Classical CD Reviews

TONU KORVITS: Kreek’s Notebook; The night is darkening round me; ARTURS MASKATS: Lacrimosa; Prayer to the night; PETERIS PLAKIDIS: In memoriam; Mirage – William Mason, organ/ Choir of Royal Holloway/ Britten Sinfonia/ Rupert Hough – Hyperion

More variety is needed on this release, but the performances are all you could ask for.

Published on September 13, 2013

TONU KORVITS: Kreek’s Notebook; The night is darkening round me; ARTURS MASKATS: Lacrimosa; Prayer to the night; PETERIS PLAKIDIS: In memoriam; Mirage – William Mason, organ/ Choir of Royal Holloway/ Britten Sinfonia/ Rupert Hough – Hyperion CDA67968, 61:18 [Distr. by Harmonia mundi] ***1/2:

I was expecting a little more from this release. Not the performances, which are nothing less than stylish and sophisticated. The fine choir The Royal Holloway is from one of the largest colleges at the University of London, housed at Egham, Surrey, and is currently made up of choral scholars in residence there. I have never heard of them before, but since Britain has almost as many excellent choirs per capita as the American South, that isn’t surprising. All Hallows Church at Gospel Oak in London looks to be a large and almost Romanesque-flavored sanctuary, with its iconoclastic bare walls and large apse. But this sort of setup can be—though is not always—conducive to great acoustics, and this is the case here, with the Hyperion engineers on top of their game all the way.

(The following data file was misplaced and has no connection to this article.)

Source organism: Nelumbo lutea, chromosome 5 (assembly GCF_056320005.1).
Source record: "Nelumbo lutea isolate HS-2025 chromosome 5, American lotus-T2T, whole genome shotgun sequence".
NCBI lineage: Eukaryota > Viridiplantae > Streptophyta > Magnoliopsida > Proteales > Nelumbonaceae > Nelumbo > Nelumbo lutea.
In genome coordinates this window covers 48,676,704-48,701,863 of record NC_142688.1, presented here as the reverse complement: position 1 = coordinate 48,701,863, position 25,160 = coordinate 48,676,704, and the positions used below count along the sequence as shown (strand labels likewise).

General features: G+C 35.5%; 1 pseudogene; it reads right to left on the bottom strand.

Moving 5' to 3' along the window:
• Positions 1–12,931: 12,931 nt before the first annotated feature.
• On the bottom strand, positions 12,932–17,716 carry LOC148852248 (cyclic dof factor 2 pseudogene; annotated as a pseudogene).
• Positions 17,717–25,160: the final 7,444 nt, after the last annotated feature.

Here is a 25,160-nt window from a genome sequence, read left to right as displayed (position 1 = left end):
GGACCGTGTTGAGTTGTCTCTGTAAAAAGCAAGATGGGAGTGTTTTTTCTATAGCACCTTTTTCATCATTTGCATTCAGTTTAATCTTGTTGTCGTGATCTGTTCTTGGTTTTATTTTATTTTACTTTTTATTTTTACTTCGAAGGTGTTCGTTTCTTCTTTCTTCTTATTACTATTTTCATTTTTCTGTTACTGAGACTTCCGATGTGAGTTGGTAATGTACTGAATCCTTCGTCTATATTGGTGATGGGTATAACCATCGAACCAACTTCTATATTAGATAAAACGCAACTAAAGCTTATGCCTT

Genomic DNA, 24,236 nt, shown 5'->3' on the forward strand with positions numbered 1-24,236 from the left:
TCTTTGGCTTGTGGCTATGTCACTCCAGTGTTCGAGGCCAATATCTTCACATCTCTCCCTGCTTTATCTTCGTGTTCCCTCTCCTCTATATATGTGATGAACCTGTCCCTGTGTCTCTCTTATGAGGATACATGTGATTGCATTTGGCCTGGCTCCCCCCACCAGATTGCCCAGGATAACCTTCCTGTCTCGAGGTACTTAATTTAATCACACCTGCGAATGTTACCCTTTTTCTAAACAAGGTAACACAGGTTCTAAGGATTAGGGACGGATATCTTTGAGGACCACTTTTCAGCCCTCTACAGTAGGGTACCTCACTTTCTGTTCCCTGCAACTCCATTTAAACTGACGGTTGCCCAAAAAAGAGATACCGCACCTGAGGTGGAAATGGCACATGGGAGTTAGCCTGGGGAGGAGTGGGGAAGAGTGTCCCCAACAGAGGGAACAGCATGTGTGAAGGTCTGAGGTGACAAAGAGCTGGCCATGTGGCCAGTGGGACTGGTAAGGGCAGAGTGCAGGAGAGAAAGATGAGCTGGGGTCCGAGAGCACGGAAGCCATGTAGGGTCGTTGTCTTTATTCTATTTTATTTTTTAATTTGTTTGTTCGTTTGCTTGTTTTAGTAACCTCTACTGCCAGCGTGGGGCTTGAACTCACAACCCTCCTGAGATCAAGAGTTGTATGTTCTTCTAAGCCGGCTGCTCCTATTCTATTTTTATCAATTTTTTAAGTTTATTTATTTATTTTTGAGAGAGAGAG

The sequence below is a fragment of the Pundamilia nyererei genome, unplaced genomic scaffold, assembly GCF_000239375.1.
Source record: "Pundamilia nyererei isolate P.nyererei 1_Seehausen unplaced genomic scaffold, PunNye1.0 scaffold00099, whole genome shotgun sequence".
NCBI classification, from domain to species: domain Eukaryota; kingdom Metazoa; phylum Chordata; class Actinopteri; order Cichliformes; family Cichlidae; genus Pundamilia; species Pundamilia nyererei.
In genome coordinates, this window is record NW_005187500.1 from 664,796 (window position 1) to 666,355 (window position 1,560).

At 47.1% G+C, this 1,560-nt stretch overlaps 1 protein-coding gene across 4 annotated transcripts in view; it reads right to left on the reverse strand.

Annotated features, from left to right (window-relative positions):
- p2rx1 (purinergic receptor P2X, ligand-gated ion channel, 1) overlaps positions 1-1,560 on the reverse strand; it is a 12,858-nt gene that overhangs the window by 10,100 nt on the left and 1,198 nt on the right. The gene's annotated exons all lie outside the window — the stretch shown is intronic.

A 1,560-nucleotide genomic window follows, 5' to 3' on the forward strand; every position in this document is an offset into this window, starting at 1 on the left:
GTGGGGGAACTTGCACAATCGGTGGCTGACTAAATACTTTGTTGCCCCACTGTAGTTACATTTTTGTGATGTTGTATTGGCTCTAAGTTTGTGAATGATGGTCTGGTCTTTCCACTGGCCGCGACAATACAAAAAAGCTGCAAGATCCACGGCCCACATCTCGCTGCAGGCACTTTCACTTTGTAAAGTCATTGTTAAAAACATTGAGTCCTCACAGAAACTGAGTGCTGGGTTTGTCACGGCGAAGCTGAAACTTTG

The music sways between Latvia and Estonia, Korvits claiming the former while Maskats and Plakidis proud members of the latter. But it has to be admitted that a lot of this music sounds alike, or at the very least exists on the same philosophical plane. It is meditative, but not excessively, and in the case of Kreek’s Notebook, a tribute to composer Cyrillus Kreek who died in 1962 and was an avid collector of his country’s folk music and hymns, a reworking of style that still maintains a high degree of folk basis. This is the best piece on the disc.

Plakidis’s music is also highly evocative of the folk element, and I would have to rate his Mirage, a beautiful piece of a fantastical nature that seems to mix texts invoking reality and fantasy, as the next most interesting work here. Maskats, whose musical hero is Peteris Vasks, the best known composer of Latvia, is a little more in the romantic mode, and hence his music leans towards the turbulent as well as the melodic. His Lacrimosa, written as a commemoration of the worst non-wartime disaster in Europe since WWII, the sinking of the Baltic ferry Estonia in 1994, shows the varied and unusual way that the composer can change his course according to the momentary needs of the text.

There is interest here for sure and all of this music poses no challenge to the listener, but the sameness tends to drown out the ability to maintain constant attention the whole way through. But it does demonstrate how fecund and consistent is the music making in these modern day countries.

—Steven Ritter




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